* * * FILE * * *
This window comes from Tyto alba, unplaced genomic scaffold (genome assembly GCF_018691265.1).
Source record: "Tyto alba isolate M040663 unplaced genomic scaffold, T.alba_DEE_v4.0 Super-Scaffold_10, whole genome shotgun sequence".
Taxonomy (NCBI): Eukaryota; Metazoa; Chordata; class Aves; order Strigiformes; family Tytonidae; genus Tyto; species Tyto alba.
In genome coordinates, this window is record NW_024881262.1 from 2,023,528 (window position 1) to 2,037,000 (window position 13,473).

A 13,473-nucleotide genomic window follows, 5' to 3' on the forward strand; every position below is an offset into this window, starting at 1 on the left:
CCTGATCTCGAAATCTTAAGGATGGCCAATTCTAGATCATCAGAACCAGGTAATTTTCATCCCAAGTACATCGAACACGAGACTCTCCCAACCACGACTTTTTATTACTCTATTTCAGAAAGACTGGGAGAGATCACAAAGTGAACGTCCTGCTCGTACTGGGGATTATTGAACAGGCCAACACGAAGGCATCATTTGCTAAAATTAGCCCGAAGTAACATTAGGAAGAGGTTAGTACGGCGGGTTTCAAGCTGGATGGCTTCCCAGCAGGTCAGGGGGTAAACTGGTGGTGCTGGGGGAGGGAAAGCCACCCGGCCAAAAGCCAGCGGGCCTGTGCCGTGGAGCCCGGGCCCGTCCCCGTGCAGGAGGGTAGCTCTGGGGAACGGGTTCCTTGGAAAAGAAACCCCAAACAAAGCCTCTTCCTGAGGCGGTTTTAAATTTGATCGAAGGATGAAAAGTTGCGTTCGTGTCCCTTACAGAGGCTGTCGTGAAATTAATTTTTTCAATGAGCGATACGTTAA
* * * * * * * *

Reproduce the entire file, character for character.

This window comes from Tyto alba, unplaced genomic scaffold (genome assembly GCF_018691265.1).
Source record: "Tyto alba isolate M040663 unplaced genomic scaffold, T.alba_DEE_v4.0 Super-Scaffold_10, whole genome shotgun sequence".
Taxonomy (NCBI): Eukaryota; Metazoa; Chordata; class Aves; order Strigiformes; family Tytonidae; genus Tyto; species Tyto alba.
In genome coordinates, this window is record NW_024881262.1 from 2,023,528 (window position 1) to 2,037,000 (window position 13,473).

A 13,473-nucleotide genomic window follows, 5' to 3' on the forward strand; every position below is an offset into this window, starting at 1 on the left:
CCTGATCTCGAAATCTTAAGGATGGCCAATTCTAGATCATCAGAACCAGGTAATTTTCATCCCAAGTACATCGAACACGAGACTCTCCCAACCACGACTTTTTATTACTCTATTTCAGAAAGACTGGGAGAGATCACAAAGTGAACGTCCTGCTCGTACTGGGGATTATTGAACAGGCCAACACGAAGGCATCATTTGCTAAAATTAGCCCGAAGTAACATTAGGAAGAGGTTAGTACGGCGGGTTTCAAGCTGGATGGCTTCCCAGCAGGTCAGGGGGTAAACTGGTGGTGCTGGGGGAGGGAAAGCCACCCGGCCAAAAGCCAGCGGGCCTGTGCCGTGGAGCCCGGGCCCGTCCCCGTGCAGGAGGGTAGCTCTGGGGAACGGGTTCCTTGGAAAAGAAACCCCAAACAAAGCCTCTTCCTGAGGCGGTTTTAAATTTGATCGAAGGATGAAAAGTTGCGTTCGTGTCCCTTACAGAGGCTGTCGTGAAATTAATTTTTTCAATGAGCGATACGTTAA